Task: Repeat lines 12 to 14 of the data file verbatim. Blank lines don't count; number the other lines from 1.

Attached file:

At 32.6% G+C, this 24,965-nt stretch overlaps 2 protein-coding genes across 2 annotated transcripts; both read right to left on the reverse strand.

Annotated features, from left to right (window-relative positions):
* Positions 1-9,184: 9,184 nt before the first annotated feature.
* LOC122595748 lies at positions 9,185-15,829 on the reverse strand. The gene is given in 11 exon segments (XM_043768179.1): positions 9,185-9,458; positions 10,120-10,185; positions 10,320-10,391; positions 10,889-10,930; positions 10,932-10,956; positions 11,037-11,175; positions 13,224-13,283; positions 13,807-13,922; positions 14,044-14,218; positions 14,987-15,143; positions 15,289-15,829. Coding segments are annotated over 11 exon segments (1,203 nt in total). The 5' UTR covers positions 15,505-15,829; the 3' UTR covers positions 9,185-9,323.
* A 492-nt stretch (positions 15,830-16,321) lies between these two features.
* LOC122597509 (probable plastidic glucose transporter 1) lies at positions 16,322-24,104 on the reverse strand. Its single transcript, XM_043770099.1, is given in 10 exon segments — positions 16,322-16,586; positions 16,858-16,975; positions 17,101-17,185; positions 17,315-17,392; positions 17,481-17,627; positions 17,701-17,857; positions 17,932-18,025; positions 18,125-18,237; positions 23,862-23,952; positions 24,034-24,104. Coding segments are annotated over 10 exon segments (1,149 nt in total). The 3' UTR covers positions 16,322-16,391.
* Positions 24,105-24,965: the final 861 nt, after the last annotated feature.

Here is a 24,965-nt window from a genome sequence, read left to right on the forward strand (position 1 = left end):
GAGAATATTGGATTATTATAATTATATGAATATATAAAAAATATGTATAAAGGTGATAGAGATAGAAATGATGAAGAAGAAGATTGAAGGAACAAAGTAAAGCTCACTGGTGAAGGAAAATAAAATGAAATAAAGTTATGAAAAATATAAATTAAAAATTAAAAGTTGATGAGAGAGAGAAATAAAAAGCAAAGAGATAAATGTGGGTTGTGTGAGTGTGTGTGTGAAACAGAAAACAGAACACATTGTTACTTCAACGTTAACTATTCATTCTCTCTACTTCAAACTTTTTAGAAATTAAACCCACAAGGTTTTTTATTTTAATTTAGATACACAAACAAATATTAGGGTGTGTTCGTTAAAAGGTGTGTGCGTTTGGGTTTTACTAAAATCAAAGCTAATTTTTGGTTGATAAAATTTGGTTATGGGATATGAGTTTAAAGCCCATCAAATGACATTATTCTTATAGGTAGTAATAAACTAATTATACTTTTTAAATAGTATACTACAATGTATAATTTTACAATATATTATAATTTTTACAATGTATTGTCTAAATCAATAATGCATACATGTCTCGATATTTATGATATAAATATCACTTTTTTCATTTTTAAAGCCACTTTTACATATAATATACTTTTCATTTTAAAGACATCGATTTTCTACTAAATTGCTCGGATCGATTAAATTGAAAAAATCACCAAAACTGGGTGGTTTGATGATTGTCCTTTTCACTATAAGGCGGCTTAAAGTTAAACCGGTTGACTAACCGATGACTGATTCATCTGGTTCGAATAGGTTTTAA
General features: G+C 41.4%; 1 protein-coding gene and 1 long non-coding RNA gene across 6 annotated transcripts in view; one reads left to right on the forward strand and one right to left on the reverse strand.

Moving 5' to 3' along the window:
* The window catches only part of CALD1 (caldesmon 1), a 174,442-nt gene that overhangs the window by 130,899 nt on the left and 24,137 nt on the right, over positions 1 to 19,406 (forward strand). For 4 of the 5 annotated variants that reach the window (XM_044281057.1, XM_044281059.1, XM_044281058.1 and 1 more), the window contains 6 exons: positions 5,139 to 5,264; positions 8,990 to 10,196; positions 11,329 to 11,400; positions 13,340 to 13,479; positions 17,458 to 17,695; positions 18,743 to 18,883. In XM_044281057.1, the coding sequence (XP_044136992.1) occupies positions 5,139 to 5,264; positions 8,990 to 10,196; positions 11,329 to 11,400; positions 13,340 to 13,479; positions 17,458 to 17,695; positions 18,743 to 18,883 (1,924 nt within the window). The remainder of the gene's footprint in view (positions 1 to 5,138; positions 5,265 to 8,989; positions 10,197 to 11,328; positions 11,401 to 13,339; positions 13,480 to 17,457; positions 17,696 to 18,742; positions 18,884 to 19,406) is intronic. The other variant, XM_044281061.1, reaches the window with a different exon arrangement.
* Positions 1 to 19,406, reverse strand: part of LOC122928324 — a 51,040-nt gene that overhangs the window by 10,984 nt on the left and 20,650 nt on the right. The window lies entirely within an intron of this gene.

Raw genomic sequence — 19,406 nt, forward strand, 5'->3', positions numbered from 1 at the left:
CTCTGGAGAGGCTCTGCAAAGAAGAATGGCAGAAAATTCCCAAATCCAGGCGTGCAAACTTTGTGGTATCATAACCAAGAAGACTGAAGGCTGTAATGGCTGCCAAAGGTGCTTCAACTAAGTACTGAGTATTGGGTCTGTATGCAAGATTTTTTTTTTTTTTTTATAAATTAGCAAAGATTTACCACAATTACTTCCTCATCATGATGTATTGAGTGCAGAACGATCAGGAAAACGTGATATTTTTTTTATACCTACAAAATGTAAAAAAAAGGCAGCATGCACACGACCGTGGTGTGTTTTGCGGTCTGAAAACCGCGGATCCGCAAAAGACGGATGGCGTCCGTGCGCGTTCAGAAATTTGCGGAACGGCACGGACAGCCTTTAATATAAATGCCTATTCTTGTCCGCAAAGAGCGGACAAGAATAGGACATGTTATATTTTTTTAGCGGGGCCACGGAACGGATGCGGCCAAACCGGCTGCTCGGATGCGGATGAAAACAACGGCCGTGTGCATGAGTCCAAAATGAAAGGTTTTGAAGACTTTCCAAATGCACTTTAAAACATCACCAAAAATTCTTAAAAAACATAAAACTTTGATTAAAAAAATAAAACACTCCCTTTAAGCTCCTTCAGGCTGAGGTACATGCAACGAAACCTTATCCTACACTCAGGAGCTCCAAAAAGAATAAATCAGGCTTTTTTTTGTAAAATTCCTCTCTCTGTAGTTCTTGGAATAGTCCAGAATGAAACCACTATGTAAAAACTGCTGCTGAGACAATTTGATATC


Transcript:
* The window catches only part of CALD1 (caldesmon 1), a 174,442-nt gene that overhangs the window by 130,899 nt on the left and 24,137 nt on the right, over positions 1 to 19,406 (forward strand). For 4 of the 5 annotated variants that reach the window (XM_044281057.1, XM_044281059.1, XM_044281058.1 and 1 more), the window contains 6 exons: positions 5,139 to 5,264; positions 8,990 to 10,196; positions 11,329 to 11,400; positions 13,340 to 13,479; positions 17,458 to 17,695; positions 18,743 to 18,883. In XM_044281057.1, the coding sequence (XP_044136992.1) occupies positions 5,139 to 5,264; positions 8,990 to 10,196; positions 11,329 to 11,400; positions 13,340 to 13,479; positions 17,458 to 17,695; positions 18,743 to 18,883 (1,924 nt within the window). The remainder of the gene's footprint in view (positions 1 to 5,138; positions 5,265 to 8,989; positions 10,197 to 11,328; positions 11,401 to 13,339; positions 13,480 to 17,457; positions 17,696 to 18,742; positions 18,884 to 19,406) is intronic. The other variant, XM_044281061.1, reaches the window with a different exon arrangement.
* Positions 1 to 19,406, reverse strand: part of LOC122928324 — a 51,040-nt gene that overhangs the window by 10,984 nt on the left and 20,650 nt on the right. The window lies entirely within an intron of this gene.

Raw genomic sequence — 19,406 nt, forward strand, 5'->3', positions numbered from 1 at the left: